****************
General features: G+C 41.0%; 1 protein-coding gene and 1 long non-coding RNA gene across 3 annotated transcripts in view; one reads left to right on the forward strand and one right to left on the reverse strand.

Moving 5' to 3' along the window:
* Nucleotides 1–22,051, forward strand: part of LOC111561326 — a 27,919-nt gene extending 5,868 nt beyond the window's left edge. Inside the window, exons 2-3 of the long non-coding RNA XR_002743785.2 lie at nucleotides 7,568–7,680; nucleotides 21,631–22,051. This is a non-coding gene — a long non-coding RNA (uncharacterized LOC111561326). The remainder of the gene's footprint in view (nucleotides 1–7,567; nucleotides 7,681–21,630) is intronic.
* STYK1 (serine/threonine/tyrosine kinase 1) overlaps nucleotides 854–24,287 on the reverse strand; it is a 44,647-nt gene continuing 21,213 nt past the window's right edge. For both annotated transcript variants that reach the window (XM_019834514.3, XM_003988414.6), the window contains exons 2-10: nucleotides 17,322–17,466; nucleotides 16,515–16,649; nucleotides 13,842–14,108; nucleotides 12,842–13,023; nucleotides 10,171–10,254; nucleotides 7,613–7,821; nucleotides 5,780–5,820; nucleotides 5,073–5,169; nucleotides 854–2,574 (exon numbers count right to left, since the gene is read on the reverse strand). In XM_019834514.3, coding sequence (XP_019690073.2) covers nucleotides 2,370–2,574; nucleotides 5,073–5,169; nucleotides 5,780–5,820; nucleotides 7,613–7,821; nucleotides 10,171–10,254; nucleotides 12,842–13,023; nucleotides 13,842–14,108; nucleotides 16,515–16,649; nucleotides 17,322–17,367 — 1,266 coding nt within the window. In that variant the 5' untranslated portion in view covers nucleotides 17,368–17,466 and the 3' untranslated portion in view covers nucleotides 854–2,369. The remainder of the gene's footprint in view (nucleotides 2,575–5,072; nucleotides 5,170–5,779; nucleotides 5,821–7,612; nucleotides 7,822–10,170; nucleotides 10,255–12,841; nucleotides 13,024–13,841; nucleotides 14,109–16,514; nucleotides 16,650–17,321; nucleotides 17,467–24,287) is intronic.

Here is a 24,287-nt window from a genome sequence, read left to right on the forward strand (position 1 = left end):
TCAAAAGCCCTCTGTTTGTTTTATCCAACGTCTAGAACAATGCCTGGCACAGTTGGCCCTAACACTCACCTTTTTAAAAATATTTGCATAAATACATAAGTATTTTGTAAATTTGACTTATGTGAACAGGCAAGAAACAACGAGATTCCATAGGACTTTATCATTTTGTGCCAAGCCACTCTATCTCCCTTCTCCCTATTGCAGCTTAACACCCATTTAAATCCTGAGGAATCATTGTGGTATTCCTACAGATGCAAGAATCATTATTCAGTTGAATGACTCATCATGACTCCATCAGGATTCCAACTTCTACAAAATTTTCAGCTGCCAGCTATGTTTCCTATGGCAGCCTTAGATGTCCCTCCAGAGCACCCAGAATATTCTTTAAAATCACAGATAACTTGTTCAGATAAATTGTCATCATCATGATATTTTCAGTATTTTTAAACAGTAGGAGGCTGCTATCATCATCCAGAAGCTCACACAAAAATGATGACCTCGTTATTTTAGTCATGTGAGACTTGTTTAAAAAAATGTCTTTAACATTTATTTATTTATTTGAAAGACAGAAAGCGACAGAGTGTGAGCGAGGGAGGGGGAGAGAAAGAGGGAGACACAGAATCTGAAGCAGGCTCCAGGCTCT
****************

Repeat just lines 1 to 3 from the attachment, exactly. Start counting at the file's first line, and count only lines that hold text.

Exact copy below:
General features: G+C 41.0%; 1 protein-coding gene and 1 long non-coding RNA gene across 3 annotated transcripts in view; one reads left to right on the forward strand and one right to left on the reverse strand.

Moving 5' to 3' along the window:
* Nucleotides 1–22,051, forward strand: part of LOC111561326 — a 27,919-nt gene extending 5,868 nt beyond the window's left edge. Inside the window, exons 2-3 of the long non-coding RNA XR_002743785.2 lie at nucleotides 7,568–7,680; nucleotides 21,631–22,051. This is a non-coding gene — a long non-coding RNA (uncharacterized LOC111561326). The remainder of the gene's footprint in view (nucleotides 1–7,567; nucleotides 7,681–21,630) is intronic.